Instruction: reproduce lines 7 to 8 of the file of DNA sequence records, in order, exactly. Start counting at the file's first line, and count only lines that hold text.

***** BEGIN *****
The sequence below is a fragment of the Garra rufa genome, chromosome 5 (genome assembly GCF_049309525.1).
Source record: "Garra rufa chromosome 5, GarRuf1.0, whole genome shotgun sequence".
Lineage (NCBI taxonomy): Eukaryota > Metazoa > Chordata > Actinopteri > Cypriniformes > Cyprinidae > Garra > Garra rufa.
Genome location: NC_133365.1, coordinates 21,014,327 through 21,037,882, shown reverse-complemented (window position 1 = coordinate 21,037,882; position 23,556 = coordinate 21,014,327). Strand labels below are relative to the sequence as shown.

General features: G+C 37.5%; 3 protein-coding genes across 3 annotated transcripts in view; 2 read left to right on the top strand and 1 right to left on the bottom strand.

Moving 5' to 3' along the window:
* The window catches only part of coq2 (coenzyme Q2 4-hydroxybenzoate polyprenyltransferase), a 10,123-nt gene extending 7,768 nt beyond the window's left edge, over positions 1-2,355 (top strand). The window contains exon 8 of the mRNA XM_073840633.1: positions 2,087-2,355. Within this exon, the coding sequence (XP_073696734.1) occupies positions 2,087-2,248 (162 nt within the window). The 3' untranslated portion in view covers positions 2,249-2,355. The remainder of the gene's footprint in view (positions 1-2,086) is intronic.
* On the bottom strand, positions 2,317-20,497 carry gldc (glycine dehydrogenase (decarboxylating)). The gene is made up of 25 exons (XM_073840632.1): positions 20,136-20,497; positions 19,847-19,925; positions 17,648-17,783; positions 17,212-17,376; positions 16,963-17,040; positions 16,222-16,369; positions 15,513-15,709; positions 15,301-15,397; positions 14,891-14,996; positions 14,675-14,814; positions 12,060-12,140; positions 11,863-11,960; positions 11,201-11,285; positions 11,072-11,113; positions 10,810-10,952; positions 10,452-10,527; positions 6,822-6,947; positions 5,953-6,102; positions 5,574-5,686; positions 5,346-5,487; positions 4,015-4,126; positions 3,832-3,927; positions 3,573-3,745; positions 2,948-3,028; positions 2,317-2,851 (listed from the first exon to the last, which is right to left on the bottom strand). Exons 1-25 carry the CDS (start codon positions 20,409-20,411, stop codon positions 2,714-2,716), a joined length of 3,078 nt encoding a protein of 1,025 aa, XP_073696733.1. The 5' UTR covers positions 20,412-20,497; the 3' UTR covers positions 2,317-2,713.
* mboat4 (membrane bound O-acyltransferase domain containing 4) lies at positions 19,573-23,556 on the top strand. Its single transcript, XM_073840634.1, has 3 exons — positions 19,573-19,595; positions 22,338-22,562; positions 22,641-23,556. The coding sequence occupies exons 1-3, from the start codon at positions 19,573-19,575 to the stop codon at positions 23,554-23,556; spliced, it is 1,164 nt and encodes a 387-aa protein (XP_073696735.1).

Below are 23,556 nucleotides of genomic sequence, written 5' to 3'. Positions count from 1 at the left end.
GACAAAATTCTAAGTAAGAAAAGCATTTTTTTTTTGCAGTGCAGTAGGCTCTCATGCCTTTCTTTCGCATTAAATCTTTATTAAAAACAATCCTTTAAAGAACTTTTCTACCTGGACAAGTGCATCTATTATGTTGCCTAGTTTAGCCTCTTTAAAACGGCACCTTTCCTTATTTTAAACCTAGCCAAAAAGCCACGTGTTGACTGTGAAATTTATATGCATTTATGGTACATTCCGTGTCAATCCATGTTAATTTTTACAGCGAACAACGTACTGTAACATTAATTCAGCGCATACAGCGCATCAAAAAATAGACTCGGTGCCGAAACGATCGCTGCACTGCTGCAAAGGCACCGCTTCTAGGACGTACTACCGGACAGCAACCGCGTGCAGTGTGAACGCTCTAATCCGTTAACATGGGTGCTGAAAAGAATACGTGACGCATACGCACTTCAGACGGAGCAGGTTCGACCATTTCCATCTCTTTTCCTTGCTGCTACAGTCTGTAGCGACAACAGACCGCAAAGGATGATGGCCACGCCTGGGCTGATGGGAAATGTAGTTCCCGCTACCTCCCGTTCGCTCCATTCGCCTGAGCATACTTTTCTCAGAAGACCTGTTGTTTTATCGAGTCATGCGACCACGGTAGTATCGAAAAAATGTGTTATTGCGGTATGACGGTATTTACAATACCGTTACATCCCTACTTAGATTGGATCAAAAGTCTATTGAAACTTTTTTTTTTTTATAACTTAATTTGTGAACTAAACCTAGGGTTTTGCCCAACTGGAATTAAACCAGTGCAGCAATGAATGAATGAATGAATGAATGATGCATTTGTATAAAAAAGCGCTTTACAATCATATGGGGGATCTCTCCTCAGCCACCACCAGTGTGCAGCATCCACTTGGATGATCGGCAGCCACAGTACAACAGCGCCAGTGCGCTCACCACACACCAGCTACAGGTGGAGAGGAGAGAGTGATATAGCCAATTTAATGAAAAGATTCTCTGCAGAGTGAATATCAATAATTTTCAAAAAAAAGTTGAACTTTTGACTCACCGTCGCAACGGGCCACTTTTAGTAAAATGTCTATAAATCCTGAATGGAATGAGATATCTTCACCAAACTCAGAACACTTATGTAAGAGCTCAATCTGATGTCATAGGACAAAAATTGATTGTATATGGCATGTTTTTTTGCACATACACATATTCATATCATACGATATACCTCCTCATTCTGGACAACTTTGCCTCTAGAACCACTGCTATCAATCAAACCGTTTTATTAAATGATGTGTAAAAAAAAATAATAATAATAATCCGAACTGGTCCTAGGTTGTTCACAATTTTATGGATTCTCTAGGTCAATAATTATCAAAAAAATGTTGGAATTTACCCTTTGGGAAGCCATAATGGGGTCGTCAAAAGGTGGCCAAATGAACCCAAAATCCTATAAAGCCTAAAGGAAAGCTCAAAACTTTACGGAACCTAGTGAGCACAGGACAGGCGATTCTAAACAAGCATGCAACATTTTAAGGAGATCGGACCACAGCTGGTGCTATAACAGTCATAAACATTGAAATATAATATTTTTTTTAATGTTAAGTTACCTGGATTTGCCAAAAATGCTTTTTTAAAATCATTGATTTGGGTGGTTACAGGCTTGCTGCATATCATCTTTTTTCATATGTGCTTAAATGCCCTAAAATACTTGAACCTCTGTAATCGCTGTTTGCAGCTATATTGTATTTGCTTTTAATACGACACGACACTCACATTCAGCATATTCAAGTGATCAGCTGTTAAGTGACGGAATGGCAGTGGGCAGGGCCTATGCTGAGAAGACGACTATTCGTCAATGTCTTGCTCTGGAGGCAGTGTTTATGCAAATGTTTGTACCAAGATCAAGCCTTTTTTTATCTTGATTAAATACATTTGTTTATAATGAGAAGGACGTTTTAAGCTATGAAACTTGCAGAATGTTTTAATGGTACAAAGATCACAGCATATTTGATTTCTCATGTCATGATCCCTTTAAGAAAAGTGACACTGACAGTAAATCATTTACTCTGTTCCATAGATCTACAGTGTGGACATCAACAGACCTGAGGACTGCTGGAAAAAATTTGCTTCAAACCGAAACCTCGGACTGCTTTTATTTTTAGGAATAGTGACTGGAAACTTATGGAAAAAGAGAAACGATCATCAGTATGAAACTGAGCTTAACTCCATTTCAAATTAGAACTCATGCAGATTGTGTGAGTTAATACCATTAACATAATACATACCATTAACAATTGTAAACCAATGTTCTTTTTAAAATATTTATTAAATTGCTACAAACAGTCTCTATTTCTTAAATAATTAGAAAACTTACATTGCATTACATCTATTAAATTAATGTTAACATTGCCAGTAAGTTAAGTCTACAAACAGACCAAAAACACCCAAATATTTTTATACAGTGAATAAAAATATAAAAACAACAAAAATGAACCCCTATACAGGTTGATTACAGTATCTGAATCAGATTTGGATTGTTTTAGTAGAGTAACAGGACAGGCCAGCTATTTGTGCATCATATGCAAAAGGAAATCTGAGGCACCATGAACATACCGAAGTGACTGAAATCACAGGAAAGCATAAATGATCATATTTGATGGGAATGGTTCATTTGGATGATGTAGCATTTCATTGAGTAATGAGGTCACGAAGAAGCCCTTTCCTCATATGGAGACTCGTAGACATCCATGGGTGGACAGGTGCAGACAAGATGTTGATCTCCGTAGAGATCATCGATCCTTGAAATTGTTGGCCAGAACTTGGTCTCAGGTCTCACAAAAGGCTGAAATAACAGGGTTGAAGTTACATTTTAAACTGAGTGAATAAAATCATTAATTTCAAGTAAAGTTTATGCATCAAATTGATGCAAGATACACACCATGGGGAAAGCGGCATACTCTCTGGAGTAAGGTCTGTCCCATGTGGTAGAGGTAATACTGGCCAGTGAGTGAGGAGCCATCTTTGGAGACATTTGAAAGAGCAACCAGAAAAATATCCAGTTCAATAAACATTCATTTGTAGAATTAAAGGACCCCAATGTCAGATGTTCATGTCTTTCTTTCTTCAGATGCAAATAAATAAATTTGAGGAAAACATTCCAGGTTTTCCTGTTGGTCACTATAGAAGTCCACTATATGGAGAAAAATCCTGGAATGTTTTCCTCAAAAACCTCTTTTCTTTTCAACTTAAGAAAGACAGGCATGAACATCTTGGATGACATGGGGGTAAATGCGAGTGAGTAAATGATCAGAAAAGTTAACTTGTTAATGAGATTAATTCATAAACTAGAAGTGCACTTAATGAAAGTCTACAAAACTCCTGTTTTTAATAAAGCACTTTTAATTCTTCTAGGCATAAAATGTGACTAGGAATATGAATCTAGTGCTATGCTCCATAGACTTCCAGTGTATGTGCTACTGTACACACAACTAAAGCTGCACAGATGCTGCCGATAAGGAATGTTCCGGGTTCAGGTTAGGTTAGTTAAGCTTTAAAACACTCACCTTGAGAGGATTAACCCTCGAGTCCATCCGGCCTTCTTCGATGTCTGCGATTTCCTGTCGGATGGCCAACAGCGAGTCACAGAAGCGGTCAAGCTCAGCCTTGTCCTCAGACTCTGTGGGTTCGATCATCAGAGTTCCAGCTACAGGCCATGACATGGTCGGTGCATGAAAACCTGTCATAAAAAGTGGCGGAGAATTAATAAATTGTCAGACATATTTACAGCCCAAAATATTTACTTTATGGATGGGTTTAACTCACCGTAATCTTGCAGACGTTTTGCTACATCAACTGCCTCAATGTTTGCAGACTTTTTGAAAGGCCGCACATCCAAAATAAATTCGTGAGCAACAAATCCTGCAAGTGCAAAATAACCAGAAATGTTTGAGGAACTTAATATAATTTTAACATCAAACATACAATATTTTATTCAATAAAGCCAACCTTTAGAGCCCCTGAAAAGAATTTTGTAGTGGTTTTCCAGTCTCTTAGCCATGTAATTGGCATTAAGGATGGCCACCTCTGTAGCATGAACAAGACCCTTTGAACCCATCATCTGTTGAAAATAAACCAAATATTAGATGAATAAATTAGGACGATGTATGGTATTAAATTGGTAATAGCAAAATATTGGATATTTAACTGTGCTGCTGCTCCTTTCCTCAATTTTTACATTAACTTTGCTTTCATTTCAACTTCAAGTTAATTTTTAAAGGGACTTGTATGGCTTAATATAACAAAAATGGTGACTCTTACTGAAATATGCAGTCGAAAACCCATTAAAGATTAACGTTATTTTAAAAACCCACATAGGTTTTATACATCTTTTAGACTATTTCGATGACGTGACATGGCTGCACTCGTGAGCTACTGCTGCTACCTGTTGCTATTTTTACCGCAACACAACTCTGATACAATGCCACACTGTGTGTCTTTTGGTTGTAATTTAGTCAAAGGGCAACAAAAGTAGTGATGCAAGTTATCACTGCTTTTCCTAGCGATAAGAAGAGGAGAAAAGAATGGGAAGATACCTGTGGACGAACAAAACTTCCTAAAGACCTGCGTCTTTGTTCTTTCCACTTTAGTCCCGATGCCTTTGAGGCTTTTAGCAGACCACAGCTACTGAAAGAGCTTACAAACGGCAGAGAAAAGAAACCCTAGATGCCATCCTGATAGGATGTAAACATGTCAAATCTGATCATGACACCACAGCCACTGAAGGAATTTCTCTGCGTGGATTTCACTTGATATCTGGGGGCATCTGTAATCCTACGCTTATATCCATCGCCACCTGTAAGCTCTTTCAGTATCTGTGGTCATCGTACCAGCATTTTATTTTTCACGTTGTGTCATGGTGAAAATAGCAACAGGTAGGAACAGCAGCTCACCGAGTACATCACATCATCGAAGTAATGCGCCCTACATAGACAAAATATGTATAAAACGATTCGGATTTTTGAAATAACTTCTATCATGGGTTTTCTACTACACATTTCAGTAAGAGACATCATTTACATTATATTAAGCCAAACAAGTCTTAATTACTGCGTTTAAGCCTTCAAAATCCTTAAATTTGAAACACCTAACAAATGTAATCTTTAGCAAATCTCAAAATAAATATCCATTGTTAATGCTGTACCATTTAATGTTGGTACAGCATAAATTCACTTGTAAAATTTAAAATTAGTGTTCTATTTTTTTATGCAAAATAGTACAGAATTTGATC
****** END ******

* The window catches only part of coq2 (coenzyme Q2 4-hydroxybenzoate polyprenyltransferase), a 10,123-nt gene extending 7,768 nt beyond the window's left edge, over positions 1-2,355 (top strand). The window contains exon 8 of the mRNA XM_073840633.1: positions 2,087-2,355. Within this exon, the coding sequence (XP_073696734.1) occupies positions 2,087-2,248 (162 nt within the window). The 3' untranslated portion in view covers positions 2,249-2,355. The remainder of the gene's footprint in view (positions 1-2,086) is intronic.
* On the bottom strand, positions 2,317-20,497 carry gldc (glycine dehydrogenase (decarboxylating)). The gene is made up of 25 exons (XM_073840632.1): positions 20,136-20,497; positions 19,847-19,925; positions 17,648-17,783; positions 17,212-17,376; positions 16,963-17,040; positions 16,222-16,369; positions 15,513-15,709; positions 15,301-15,397; positions 14,891-14,996; positions 14,675-14,814; positions 12,060-12,140; positions 11,863-11,960; positions 11,201-11,285; positions 11,072-11,113; positions 10,810-10,952; positions 10,452-10,527; positions 6,822-6,947; positions 5,953-6,102; positions 5,574-5,686; positions 5,346-5,487; positions 4,015-4,126; positions 3,832-3,927; positions 3,573-3,745; positions 2,948-3,028; positions 2,317-2,851 (listed from the first exon to the last, which is right to left on the bottom strand). Exons 1-25 carry the CDS (start codon positions 20,409-20,411, stop codon positions 2,714-2,716), a joined length of 3,078 nt encoding a protein of 1,025 aa, XP_073696733.1. The 5' UTR covers positions 20,412-20,497; the 3' UTR covers positions 2,317-2,713.